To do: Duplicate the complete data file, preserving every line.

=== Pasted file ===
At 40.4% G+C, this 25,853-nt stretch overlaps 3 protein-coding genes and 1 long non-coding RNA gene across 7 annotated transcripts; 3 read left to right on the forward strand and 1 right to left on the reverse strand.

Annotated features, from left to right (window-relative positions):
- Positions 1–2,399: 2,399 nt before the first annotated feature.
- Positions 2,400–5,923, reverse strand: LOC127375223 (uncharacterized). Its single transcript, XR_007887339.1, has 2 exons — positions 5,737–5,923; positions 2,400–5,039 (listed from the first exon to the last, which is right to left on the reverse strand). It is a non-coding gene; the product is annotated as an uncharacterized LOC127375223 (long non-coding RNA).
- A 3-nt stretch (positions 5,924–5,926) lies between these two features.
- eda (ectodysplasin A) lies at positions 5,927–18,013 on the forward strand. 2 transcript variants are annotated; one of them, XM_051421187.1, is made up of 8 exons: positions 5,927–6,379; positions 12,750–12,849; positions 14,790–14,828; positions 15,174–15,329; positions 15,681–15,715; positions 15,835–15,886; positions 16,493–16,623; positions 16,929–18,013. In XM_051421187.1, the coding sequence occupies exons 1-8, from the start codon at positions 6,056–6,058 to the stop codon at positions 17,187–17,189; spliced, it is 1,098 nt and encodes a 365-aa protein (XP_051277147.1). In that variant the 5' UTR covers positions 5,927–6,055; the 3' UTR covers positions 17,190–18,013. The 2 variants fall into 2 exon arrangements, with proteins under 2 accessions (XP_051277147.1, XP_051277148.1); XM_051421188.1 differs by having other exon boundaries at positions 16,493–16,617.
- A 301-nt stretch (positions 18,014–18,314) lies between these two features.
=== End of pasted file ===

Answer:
At 40.4% G+C, this 25,853-nt stretch overlaps 3 protein-coding genes and 1 long non-coding RNA gene across 7 annotated transcripts; 3 read left to right on the forward strand and 1 right to left on the reverse strand.

Annotated features, from left to right (window-relative positions):
- Positions 1–2,399: 2,399 nt before the first annotated feature.
- Positions 2,400–5,923, reverse strand: LOC127375223 (uncharacterized). Its single transcript, XR_007887339.1, has 2 exons — positions 5,737–5,923; positions 2,400–5,039 (listed from the first exon to the last, which is right to left on the reverse strand). It is a non-coding gene; the product is annotated as an uncharacterized LOC127375223 (long non-coding RNA).
- A 3-nt stretch (positions 5,924–5,926) lies between these two features.
- eda (ectodysplasin A) lies at positions 5,927–18,013 on the forward strand. 2 transcript variants are annotated; one of them, XM_051421187.1, is made up of 8 exons: positions 5,927–6,379; positions 12,750–12,849; positions 14,790–14,828; positions 15,174–15,329; positions 15,681–15,715; positions 15,835–15,886; positions 16,493–16,623; positions 16,929–18,013. In XM_051421187.1, the coding sequence occupies exons 1-8, from the start codon at positions 6,056–6,058 to the stop codon at positions 17,187–17,189; spliced, it is 1,098 nt and encodes a 365-aa protein (XP_051277147.1). In that variant the 5' UTR covers positions 5,927–6,055; the 3' UTR covers positions 17,190–18,013. The 2 variants fall into 2 exon arrangements, with proteins under 2 accessions (XP_051277147.1, XP_051277148.1); XM_051421188.1 differs by having other exon boundaries at positions 16,493–16,617.
- A 301-nt stretch (positions 18,014–18,314) lies between these two features.